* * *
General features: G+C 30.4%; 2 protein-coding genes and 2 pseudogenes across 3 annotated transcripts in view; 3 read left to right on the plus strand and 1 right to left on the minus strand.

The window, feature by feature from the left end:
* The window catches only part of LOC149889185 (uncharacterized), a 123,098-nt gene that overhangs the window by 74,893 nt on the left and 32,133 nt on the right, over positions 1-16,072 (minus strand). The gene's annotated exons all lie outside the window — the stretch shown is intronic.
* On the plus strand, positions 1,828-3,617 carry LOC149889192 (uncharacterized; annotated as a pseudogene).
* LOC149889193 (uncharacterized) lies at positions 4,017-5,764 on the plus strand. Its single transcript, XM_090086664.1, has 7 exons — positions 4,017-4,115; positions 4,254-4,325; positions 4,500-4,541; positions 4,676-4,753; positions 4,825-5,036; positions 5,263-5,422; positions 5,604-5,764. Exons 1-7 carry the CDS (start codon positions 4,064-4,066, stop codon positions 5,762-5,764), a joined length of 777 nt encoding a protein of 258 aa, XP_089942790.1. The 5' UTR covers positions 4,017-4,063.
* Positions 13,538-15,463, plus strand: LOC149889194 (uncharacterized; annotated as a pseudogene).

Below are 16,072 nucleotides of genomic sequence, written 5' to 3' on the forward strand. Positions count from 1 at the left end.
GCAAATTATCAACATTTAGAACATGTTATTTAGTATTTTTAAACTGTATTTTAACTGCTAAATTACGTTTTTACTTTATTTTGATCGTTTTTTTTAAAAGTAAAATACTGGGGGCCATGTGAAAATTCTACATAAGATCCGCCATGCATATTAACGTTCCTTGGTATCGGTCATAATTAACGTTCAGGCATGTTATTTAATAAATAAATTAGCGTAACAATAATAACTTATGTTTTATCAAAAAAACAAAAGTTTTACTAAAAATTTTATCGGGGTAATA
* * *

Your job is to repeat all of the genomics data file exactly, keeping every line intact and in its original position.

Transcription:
General features: G+C 30.4%; 2 protein-coding genes and 2 pseudogenes across 3 annotated transcripts in view; 3 read left to right on the plus strand and 1 right to left on the minus strand.

The window, feature by feature from the left end:
* The window catches only part of LOC149889185 (uncharacterized), a 123,098-nt gene that overhangs the window by 74,893 nt on the left and 32,133 nt on the right, over positions 1-16,072 (minus strand). The gene's annotated exons all lie outside the window — the stretch shown is intronic.
* On the plus strand, positions 1,828-3,617 carry LOC149889192 (uncharacterized; annotated as a pseudogene).
* LOC149889193 (uncharacterized) lies at positions 4,017-5,764 on the plus strand. Its single transcript, XM_090086664.1, has 7 exons — positions 4,017-4,115; positions 4,254-4,325; positions 4,500-4,541; positions 4,676-4,753; positions 4,825-5,036; positions 5,263-5,422; positions 5,604-5,764. Exons 1-7 carry the CDS (start codon positions 4,064-4,066, stop codon positions 5,762-5,764), a joined length of 777 nt encoding a protein of 258 aa, XP_089942790.1. The 5' UTR covers positions 4,017-4,063.
* Positions 13,538-15,463, plus strand: LOC149889194 (uncharacterized; annotated as a pseudogene).

Below are 16,072 nucleotides of genomic sequence, written 5' to 3' on the forward strand. Positions count from 1 at the left end.
GCAAATTATCAACATTTAGAACATGTTATTTAGTATTTTTAAACTGTATTTTAACTGCTAAATTACGTTTTTACTTTATTTTGATCGTTTTTTTTAAAAGTAAAATACTGGGGGCCATGTGAAAATTCTACATAAGATCCGCCATGCATATTAACGTTCCTTGGTATCGGTCATAATTAACGTTCAGGCATGTTATTTAATAAATAAATTAGCGTAACAATAATAACTTATGTTTTATCAAAAAAACAAAAGTTTTACTAAAAATTTTATCGGGGTAATA